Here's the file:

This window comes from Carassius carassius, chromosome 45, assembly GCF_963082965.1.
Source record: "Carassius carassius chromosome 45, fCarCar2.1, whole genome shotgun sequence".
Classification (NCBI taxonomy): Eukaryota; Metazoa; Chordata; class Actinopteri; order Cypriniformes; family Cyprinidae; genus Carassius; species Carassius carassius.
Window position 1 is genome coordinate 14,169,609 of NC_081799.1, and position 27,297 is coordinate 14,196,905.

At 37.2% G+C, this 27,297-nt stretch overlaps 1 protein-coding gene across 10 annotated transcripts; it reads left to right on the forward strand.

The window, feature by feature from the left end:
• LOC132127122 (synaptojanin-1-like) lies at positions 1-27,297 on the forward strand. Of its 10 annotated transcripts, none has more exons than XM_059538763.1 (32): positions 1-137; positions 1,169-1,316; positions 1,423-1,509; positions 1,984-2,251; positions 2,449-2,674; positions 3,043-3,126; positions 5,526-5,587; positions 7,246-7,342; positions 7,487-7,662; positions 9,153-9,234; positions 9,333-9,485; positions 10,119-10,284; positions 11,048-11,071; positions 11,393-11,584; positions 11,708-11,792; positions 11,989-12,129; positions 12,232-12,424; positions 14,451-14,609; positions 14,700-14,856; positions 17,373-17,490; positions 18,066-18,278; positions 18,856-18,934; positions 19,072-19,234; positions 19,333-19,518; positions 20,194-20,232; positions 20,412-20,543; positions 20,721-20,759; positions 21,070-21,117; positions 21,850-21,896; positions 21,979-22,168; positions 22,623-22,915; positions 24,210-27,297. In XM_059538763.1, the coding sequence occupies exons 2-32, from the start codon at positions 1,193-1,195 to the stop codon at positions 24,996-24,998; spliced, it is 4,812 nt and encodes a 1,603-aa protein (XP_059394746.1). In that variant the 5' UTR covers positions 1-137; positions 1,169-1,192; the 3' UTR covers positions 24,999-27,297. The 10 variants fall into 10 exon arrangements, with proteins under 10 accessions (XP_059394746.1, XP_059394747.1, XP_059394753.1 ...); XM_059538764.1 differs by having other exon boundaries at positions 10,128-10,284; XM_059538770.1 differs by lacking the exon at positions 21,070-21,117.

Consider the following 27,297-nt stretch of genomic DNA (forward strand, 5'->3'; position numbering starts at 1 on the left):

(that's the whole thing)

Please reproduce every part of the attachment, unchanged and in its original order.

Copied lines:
This window comes from Carassius carassius, chromosome 45, assembly GCF_963082965.1.
Source record: "Carassius carassius chromosome 45, fCarCar2.1, whole genome shotgun sequence".
Classification (NCBI taxonomy): Eukaryota; Metazoa; Chordata; class Actinopteri; order Cypriniformes; family Cyprinidae; genus Carassius; species Carassius carassius.
Window position 1 is genome coordinate 14,169,609 of NC_081799.1, and position 27,297 is coordinate 14,196,905.

At 37.2% G+C, this 27,297-nt stretch overlaps 1 protein-coding gene across 10 annotated transcripts; it reads left to right on the forward strand.

The window, feature by feature from the left end:
• LOC132127122 (synaptojanin-1-like) lies at positions 1-27,297 on the forward strand. Of its 10 annotated transcripts, none has more exons than XM_059538763.1 (32): positions 1-137; positions 1,169-1,316; positions 1,423-1,509; positions 1,984-2,251; positions 2,449-2,674; positions 3,043-3,126; positions 5,526-5,587; positions 7,246-7,342; positions 7,487-7,662; positions 9,153-9,234; positions 9,333-9,485; positions 10,119-10,284; positions 11,048-11,071; positions 11,393-11,584; positions 11,708-11,792; positions 11,989-12,129; positions 12,232-12,424; positions 14,451-14,609; positions 14,700-14,856; positions 17,373-17,490; positions 18,066-18,278; positions 18,856-18,934; positions 19,072-19,234; positions 19,333-19,518; positions 20,194-20,232; positions 20,412-20,543; positions 20,721-20,759; positions 21,070-21,117; positions 21,850-21,896; positions 21,979-22,168; positions 22,623-22,915; positions 24,210-27,297. In XM_059538763.1, the coding sequence occupies exons 2-32, from the start codon at positions 1,193-1,195 to the stop codon at positions 24,996-24,998; spliced, it is 4,812 nt and encodes a 1,603-aa protein (XP_059394746.1). In that variant the 5' UTR covers positions 1-137; positions 1,169-1,192; the 3' UTR covers positions 24,999-27,297. The 10 variants fall into 10 exon arrangements, with proteins under 10 accessions (XP_059394746.1, XP_059394747.1, XP_059394753.1 ...); XM_059538764.1 differs by having other exon boundaries at positions 10,128-10,284; XM_059538770.1 differs by lacking the exon at positions 21,070-21,117.

Consider the following 27,297-nt stretch of genomic DNA (forward strand, 5'->3'; position numbering starts at 1 on the left):